French prime minister Edouard Philippe is to announce on Tuesday a suspension of fuel tax increases planned for January 1 in a move to end violent ‘yellow vest’ protests against the measure, government sources said Tuesday.
The suspension will be accompanied by other measures aimed at calming two weeks of nationwide demonstrations by the protesters, the sources said.
The demonstrations, which degenerated into street clashes and vandalism in Paris over the weekend, erupted last month over the fuel taxes which are financing France’s anti-pollution efforts.
Originally spurred by the soaring cost of fuel this year, they quickly ballooned into a wider revolt over president Emmanuel Macron, accused of pursuing policies which hit low-income households particularly hard.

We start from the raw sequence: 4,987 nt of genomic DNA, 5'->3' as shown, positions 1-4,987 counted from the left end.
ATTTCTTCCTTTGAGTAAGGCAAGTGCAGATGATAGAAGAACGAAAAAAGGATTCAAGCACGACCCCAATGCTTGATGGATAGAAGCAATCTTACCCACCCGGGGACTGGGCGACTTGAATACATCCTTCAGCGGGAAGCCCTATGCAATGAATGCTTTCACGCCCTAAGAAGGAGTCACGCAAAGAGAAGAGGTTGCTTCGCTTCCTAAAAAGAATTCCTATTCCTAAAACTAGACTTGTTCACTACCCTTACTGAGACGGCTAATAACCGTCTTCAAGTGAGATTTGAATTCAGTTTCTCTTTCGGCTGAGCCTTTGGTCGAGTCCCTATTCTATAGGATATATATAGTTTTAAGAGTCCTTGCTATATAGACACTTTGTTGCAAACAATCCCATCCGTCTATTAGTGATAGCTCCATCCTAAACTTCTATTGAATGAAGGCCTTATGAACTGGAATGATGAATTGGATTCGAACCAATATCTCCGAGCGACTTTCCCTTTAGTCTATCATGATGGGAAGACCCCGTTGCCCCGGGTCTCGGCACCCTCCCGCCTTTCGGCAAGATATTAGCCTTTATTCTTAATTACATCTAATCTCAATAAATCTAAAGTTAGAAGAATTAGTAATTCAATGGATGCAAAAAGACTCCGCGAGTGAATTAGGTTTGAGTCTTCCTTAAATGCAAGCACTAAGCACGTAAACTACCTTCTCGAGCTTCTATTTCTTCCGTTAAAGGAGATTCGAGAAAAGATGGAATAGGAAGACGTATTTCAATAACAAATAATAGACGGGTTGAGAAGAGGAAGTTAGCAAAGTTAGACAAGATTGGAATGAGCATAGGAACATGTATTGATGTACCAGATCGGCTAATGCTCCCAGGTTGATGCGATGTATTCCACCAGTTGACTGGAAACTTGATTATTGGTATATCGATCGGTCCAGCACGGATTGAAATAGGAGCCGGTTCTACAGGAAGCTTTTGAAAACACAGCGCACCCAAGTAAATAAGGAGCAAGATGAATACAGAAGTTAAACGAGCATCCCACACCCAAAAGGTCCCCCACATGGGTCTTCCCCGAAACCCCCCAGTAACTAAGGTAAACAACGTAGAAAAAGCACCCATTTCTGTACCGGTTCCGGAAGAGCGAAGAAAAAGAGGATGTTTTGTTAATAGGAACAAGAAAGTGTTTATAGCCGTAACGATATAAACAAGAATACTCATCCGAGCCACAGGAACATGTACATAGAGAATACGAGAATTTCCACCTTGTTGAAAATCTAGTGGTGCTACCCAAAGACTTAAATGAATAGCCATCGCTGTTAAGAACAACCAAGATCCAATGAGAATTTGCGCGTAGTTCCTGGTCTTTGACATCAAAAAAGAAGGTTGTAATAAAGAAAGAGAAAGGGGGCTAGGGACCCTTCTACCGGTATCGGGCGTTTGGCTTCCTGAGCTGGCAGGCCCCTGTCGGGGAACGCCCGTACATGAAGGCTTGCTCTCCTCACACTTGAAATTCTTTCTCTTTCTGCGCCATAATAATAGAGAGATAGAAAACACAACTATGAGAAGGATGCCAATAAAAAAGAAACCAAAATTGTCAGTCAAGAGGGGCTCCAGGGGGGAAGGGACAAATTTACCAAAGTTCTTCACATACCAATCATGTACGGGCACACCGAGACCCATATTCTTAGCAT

Halting the fuel tax increase was one of the main demands listed by ‘yellow vest’ leaders, alongside a higher minimum wage and the return of a wealth tax on high-earners abolished last year.
Macron made the decision to suspend the 2019 fuel tax hikes late Monday, the sources said, after his government spent the day meeting with leaders from all of France’s political parties.
Many were pressing the president to assuage the anger after the running urban battles seen in the capital on Saturday, when dozens of cars were burned and shops attacked and looted.
Philippe will announce the fuel tax suspension later Tuesday after meeting with lawmakers in his Republic on the Move party.
But the prime minister’s office confirmed that Philippe would not meet with a delegation of the ‘yellow vests’ for ‘security reasons’, after several said they had received threats by protesters contesting their claim to represent the grassroots movement.
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